But the damage was done. To boost consumption, the New Deal had given some kind of government subsidy to farmers, factory workers, veterans, and even silver miners. The era of big government in America was launched.
Why did Roosevelt err? It is tempting to argue that he manipulated data and words to win votes in the short run with an idea that had no resilience in the long run. And, too, many of his Brain Trusters urged him to promote underconsumptionist thinking.
Another possibility is that Roosevelt popularized underconsumptionist ideas because he never understood free markets in particular or economics in general. He came from a wealthy family, and his mother said they never discussed economic ideas at home. When he went off to school he apparently never studied economics seriously or disciplined his mind to study subjects logically. At Groton, the rector, Endicott Peabody, voted for Hoover in 1932, readily conceding that Roosevelt was "not brilliant." At Harvard, Roosevelt was only a C or C-plus student. He showed little interest in his introductory economics course, which he took in his sophomore year.8
Afterward, at Columbia Law School, his professor for a public-utilities course, Jackson E. Reynolds, said, "Franklin Roosevelt was no good as a student. He didn’t appear to have any aptitude for law, and made no effort to overcome that handicap by hard work. . . . He passed both of my courses, but he never received a degree because he flunked. Afterwards in offices downtown he made the same kind of records."9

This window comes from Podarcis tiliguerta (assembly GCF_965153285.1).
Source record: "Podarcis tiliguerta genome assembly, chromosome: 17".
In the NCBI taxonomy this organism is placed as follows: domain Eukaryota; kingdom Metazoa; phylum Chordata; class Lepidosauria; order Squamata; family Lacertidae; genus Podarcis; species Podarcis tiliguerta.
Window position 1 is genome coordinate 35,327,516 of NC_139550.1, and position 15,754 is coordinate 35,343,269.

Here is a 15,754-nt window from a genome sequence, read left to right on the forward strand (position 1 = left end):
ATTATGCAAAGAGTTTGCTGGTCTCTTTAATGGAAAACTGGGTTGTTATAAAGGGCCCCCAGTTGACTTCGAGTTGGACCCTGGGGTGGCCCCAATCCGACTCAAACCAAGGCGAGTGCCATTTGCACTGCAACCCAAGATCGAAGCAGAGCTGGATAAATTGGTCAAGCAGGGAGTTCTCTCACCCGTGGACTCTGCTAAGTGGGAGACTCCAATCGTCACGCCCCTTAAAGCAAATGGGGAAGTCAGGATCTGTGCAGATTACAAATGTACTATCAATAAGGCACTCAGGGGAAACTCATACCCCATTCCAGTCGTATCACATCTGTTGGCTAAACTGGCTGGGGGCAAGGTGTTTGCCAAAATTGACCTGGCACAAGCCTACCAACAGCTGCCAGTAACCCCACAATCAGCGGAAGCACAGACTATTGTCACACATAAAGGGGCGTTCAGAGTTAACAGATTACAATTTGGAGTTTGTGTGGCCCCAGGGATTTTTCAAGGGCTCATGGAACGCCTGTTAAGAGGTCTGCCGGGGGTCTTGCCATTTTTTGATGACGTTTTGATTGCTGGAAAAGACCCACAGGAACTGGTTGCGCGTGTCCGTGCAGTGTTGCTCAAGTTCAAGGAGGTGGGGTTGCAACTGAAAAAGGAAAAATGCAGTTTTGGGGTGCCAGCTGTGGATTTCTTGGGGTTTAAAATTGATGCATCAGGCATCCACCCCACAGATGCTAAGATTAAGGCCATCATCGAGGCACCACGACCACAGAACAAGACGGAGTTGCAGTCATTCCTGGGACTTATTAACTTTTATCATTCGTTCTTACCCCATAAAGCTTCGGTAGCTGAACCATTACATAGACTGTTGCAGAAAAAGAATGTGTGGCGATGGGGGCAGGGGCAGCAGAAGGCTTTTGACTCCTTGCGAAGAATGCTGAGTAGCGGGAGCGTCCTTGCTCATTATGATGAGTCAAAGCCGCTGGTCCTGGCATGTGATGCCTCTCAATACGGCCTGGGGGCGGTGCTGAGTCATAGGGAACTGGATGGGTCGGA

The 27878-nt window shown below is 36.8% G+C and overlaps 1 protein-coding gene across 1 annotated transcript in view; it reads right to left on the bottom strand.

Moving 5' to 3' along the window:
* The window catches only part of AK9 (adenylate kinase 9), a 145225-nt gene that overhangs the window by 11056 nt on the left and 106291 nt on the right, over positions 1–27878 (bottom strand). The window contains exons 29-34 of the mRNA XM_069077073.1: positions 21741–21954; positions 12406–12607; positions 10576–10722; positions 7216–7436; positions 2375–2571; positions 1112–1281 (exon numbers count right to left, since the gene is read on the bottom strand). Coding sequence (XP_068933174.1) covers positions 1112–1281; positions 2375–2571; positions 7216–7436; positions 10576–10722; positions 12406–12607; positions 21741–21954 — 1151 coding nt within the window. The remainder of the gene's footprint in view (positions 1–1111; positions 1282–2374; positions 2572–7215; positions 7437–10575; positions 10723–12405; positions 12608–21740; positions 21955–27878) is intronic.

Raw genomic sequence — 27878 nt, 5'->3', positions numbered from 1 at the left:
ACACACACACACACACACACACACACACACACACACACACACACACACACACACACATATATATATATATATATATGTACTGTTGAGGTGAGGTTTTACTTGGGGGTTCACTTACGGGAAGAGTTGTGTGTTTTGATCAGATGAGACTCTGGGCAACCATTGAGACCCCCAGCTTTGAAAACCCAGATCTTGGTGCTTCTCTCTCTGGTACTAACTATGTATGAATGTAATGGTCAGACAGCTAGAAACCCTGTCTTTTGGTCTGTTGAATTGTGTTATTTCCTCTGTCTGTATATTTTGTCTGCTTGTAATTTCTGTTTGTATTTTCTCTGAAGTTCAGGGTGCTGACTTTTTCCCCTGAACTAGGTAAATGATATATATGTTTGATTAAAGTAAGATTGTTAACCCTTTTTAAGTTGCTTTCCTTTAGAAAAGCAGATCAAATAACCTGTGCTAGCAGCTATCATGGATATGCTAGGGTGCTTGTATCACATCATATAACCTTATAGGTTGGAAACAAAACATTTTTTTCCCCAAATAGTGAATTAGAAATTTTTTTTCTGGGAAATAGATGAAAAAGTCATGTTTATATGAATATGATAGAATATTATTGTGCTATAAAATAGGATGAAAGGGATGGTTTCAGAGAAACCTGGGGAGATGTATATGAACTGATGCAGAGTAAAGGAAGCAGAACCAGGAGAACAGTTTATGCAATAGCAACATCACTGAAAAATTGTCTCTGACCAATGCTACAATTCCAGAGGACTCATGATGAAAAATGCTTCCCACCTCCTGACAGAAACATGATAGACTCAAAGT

Once Roosevelt was president, many of those who worked with him were startled by his undisciplined mind and economic ignorance. In a secret diary Brain Truster Raymond Moley wrote in May 1936 after a discussion with the president: "I was impressed as never before by the utter lack of logic of the man, the scantiness of his precise knowledge of things that he was talking about, by the gross inaccuracies in his statements. . . ."10
Moley suggests that both economic ignorance and political calculation shaped Roosevelt’s criticism of free markets. In any case, what we can learn from this historical episode is that bad economic ideas, if not effectively challenged, can sweep an ill-prepared man into the presidency, and permanently change the nation’s economic direction.
Burton Folsom, Jr., is historian in residence at the Center for the American Idea in Houston, Texas, and author of The Myth of the Robber Barons. He is currently working on a history of Franklin Roosevelt and the New Deal.
- 1. Samuel I. Rosenman, ed., The Public Papers and Addresses of Franklin D. Roosevelt (New York: Random House, 1938), I, p. 650.
- 2. Ibid., pp. 751-52.
- 3. Ibid., p. 784.
- 4. Ibid., p. 751.
- 5. Bureau of Census, Historical Statistics of the United States (Washington, D.C.: U.S. Department of Commerce, 1975), p. 302.
- 6. Peter Temin, Did Monetary Forces Cause the Great Depression? (New York: W.W. Norton and Co., 1976), p. 4. See also Thomas B. Silver, Coolidge and the Historians (Durham, N.C.: Carolina Academic Press, 1982), p. 136.
- 7. Temin, pp. 4, 32.
- 8. Geoffrey C. Ward, Before the Trumpet: Young Franklin Roosevelt, 1882-1905 (New York: Harper & Row, 1985), pp. 180, 207, and Daniel R. Fusfeld, The Economic Thought of Franklin D. Roosevelt and the Origins of the New Deal (New York: Columbia University Press, 1954), p. 23.
- 9. Jackson E. Reynolds interview, Columbia Oral History Project, p. 42. I would like to thank Gary Dean Best for calling this interview to my attention.
- 10. Raymond Moley diary, May 4, 1936, Hoover Institution.